The good news of the incarnation is that God doesn't work in the probable. He responds to both our abstractions of fear as well as our real-life sufferings with a new reality. A reality given through his particular flesh and blood. Flesh and blood that was born in a manger, was crucified and resurrected and has been promised to us as the forgiveness of sins (Matt 26:26-29).
We aren't "theoretically" or "potentially" saved, and one way I would argue we can be certain of this is in the very real experience of partaking in the Lord's Supper. There is nothing abstract about the Sacraments - they are the embodiment of the Incarnate Christ given to us directly. We don't place our hope in a God who floats overhead without any word about how or when, or even if, he may one day join us. Instead, we have a living, breathing God who took on the form of his creation, took on our sin, and furthermore, gives us his body and blood so that when we find ourselves unsorted by the mess of life, we have a place to return to over and over again.
"The risen Lord Jesus interacts with us bodily in Holy Communion...Like a mother with a baby in her womb, Jesus nourishes us with his body and blood. Or, to change the picture, Jesus transfuses his lifeblood from his body into ours," says John Kleinig in his book Wonderfully Made (82).
Just as a mother and child remain, in effect, one body until birth. Christ’s transfusion to us unites us completely with him; making us one body both with him as well as with all his saints. This transfusion doesn't happen without an incarnate God, and it also doesn't happen without the Lord's Supper where Jesus has promised not only that we are to be united with him, but the forgiveness of sins (Matt. 26:28), access to God's presence (Heb. 10:19), eternal life (John 6), and sanctification (Heb. 13:12). It's his words, combined with bread and wine, that give us these gifts through his body and blood.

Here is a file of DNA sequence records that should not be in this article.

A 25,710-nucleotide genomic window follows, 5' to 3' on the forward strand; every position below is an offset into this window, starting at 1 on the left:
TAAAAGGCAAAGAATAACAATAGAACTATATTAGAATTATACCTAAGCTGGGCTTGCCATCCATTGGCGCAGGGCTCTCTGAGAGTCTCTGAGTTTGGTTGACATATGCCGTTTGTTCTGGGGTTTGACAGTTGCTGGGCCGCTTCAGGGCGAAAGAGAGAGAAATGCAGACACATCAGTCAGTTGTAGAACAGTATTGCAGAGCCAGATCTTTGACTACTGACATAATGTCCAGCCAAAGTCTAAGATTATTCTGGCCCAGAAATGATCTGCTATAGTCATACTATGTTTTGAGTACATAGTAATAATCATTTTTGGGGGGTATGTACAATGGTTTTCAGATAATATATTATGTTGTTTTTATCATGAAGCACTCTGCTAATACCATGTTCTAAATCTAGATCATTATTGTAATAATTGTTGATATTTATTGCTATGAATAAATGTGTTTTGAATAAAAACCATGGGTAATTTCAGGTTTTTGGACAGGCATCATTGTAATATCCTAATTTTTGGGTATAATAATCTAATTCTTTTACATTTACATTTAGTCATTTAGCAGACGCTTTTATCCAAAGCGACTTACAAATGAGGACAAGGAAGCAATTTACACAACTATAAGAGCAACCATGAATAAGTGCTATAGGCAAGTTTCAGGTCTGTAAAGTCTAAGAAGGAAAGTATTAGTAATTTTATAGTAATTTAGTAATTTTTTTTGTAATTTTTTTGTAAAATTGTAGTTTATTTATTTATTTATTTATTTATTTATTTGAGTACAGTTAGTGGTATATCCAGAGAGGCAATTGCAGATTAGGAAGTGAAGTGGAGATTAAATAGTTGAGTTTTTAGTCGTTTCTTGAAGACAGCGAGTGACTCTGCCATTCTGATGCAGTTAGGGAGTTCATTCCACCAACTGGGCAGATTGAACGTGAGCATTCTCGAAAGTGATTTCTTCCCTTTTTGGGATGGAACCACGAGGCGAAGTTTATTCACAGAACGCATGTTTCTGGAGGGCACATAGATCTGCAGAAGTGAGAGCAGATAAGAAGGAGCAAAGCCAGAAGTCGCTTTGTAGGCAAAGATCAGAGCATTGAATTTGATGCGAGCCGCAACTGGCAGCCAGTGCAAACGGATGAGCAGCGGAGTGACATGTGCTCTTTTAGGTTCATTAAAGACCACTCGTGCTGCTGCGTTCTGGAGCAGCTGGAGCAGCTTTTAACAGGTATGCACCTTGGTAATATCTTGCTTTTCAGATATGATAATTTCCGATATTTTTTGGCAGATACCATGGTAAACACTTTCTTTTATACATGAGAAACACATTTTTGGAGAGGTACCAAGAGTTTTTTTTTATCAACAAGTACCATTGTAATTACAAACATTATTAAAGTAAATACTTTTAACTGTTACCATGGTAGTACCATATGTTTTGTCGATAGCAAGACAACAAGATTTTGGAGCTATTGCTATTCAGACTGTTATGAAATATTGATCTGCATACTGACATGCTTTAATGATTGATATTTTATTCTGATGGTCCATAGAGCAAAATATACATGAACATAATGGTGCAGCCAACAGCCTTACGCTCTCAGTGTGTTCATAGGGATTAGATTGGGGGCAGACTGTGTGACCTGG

Such gifts aren't made real by how well you contemplate Christ's sacrifice for you. They are not made real by how quiet you remain at the table, how well you pray, nor how hard you think and remember. Instead, they are made real because of Christ's promises which were fulfilled in his death and resurrection and in which we now await with hope in his return. The reality of the Sacraments cannot be mustered up because it is all a gift.
Without the incarnation, there are no gifts for us in the now, and therefore, there is also no hope in the tension of the now and not yet. No real hope anyway, for all we can rely on is a theoretical hope in a God without sure promises. In my opinion, such hope isn’t worth much especially in light of the overwhelming realities of our daily lives – those that pit themselves against the hope we have in Christ and therefore remain reliant on our own abilities and efforts.
If you find yourself overwhelmed by the tensions of this season - remember that Christ himself instituted the particularity of the Sacraments for just a time as this in order to keep us grounded in the truth and reality that overcomes any reality of pain and brokenness, of sin and death. Even as we await his return, we are comforted by the fact that we are already united with him, we have been given his holiness – a complete transfusion of blood which brings us from death into new life.